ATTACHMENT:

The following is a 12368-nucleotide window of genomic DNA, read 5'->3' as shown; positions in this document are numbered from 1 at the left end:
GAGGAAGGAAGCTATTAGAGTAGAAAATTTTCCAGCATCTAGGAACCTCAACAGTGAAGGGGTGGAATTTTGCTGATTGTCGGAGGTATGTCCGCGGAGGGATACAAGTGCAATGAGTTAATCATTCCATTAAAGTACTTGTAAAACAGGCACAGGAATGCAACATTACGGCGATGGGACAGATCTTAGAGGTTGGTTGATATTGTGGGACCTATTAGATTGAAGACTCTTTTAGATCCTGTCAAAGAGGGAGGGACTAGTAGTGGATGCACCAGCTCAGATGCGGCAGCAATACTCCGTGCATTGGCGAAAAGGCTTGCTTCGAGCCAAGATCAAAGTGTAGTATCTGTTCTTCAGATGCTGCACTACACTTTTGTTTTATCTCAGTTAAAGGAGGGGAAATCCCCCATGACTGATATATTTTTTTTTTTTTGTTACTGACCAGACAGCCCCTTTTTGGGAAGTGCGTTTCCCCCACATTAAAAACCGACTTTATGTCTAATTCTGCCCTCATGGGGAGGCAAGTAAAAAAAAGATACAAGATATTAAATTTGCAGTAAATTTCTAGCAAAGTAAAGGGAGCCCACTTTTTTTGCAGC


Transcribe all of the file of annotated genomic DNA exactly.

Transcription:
The following is a 12368-nucleotide window of genomic DNA, read 5'->3' as shown; positions in this document are numbered from 1 at the left end:
GAGGAAGGAAGCTATTAGAGTAGAAAATTTTCCAGCATCTAGGAACCTCAACAGTGAAGGGGTGGAATTTTGCTGATTGTCGGAGGTATGTCCGCGGAGGGATACAAGTGCAATGAGTTAATCATTCCATTAAAGTACTTGTAAAACAGGCACAGGAATGCAACATTACGGCGATGGGACAGATCTTAGAGGTTGGTTGATATTGTGGGACCTATTAGATTGAAGACTCTTTTAGATCCTGTCAAAGAGGGAGGGACTAGTAGTGGATGCACCAGCTCAGATGCGGCAGCAATACTCCGTGCATTGGCGAAAAGGCTTGCTTCGAGCCAAGATCAAAGTGTAGTATCTGTTCTTCAGATGCTGCACTACACTTTTGTTTTATCTCAGTTAAAGGAGGGGAAATCCCCCATGACTGATATATTTTTTTTTTTTTGTTACTGACCAGACAGCCCCTTTTTGGGAAGTGCGTTTCCCCCACATTAAAAACCGACTTTATGTCTAATTCTGCCCTCATGGGGAGGCAAGTAAAAAAAAGATACAAGATATTAAATTTGCAGTAAATTTCTAGCAAAGTAAAGGGAGCCCACTTTTTTTGCAGC